The U.S. has a problem with frozen embryos, and no one has a good answer as to what to do with them. The exact number is difficult to determine, but extrapolation from past studies indicates there are likely well over one million embryos being kept in storage, and that number is continually increasing.

Proposed Solutions

When couples (or an individual) choose to make use of IVF, they usually end up with far more embryos than can or should be transferred. These “excess” embryos are typically frozen for future use. There are numerous options for dealing with these frozen embryos, but none of them are particularly good. The best solution would be for the parents to attempt transfer, but most are not able or willing, either because they cannot pay the costs or do not want any more children. While some have suggested that parents should be required to use all the embryos they create, forcing parents to birth children they neither want nor can afford is a non-starter in today’s cultural climate.

Many couples keep their embryos frozen indefinitely on the chance they will decide to have another child. While this allows the parents to put off making a choice, it is not sustainable. As more and more couples undergo IVF, the number of embryos in storage will continue to rise. Frozen embryos don’t have expiration dates after which they are no longer viable—embryos frozen for up to thirty years have already been successfully brought to term.[1] While storage allows parents to avoid making a decision, childbearing age does not last indefinitely; when that window closes, so too does the embryos’ chance to be gestated by their biological mother.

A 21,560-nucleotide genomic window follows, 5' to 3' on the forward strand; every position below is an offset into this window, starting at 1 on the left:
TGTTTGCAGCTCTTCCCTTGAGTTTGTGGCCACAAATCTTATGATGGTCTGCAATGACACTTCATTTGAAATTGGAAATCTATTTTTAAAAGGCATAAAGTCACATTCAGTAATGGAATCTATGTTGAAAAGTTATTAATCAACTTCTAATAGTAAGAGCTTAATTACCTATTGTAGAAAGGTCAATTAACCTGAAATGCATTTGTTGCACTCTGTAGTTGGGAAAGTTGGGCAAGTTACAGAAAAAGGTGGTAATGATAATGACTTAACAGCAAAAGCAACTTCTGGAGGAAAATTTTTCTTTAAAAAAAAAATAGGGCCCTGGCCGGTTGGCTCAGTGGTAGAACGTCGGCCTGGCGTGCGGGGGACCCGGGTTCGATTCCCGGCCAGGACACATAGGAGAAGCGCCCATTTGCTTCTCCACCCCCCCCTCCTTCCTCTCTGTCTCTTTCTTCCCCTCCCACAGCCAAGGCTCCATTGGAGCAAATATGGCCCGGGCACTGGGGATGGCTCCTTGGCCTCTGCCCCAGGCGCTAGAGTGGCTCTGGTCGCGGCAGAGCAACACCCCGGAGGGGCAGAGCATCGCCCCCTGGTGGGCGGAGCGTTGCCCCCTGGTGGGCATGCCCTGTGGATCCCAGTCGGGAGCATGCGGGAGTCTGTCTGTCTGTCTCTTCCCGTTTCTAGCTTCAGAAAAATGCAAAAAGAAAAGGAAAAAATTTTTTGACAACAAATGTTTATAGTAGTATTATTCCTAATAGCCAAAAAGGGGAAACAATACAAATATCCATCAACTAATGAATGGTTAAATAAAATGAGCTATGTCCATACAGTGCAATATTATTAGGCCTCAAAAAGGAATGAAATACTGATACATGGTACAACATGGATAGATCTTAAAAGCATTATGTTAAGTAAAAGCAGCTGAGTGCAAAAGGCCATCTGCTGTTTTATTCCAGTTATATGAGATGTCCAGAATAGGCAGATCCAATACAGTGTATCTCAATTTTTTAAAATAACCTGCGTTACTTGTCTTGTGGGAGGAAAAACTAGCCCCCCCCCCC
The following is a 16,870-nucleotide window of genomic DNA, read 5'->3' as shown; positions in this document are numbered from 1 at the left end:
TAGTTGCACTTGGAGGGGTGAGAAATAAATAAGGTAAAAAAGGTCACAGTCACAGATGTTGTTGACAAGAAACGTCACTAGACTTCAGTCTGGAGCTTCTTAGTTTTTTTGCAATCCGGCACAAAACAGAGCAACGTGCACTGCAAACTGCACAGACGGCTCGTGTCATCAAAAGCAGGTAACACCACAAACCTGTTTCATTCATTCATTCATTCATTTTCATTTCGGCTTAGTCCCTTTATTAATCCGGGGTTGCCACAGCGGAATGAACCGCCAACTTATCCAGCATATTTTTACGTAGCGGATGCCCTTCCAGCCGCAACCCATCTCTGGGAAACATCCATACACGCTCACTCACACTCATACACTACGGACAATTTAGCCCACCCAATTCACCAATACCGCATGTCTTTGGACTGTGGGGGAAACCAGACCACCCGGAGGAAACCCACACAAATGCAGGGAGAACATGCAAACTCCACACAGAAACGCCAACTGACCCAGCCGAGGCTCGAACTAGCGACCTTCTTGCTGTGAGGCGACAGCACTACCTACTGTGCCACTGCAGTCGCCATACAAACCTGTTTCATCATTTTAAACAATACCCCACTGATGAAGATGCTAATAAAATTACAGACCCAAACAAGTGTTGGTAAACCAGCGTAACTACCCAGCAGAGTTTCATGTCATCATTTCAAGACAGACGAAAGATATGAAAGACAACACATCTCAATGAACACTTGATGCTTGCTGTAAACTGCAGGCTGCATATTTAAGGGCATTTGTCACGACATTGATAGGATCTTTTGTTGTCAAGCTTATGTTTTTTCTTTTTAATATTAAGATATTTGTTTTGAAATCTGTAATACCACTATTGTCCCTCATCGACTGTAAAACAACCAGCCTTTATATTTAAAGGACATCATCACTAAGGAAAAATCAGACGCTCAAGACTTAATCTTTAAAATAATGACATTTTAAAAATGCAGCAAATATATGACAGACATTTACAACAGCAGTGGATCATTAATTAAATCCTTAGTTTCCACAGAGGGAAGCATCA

If frozen embryos are not used by their parents and cannot be kept indefinitely, some have proposed using them for research—since no one seems to want them, they might as well be useful to the rest of society. For those who believe embryos are human beings worthy of respect, this is unacceptable. As the Christian ethicist Gilbert Meilaender has written, “Why, if [frozen embryos] are no longer needed or wanted for reproductive purposes, should we suppose that they are still available for our use, still a handy resource for other purposes entirely unrelated to their well-being or their natural end?”[2] At the same time, thawing the embryos and letting them die a “natural” death isn’t right either; if they are human beings, doesn’t that mean we should be trying to help them?

This lack of good options has paralyzed the decision-making of many couples with frozen embryos. Many simply stop paying for storage and abandon them rather than face responsibility for what they have created.[3]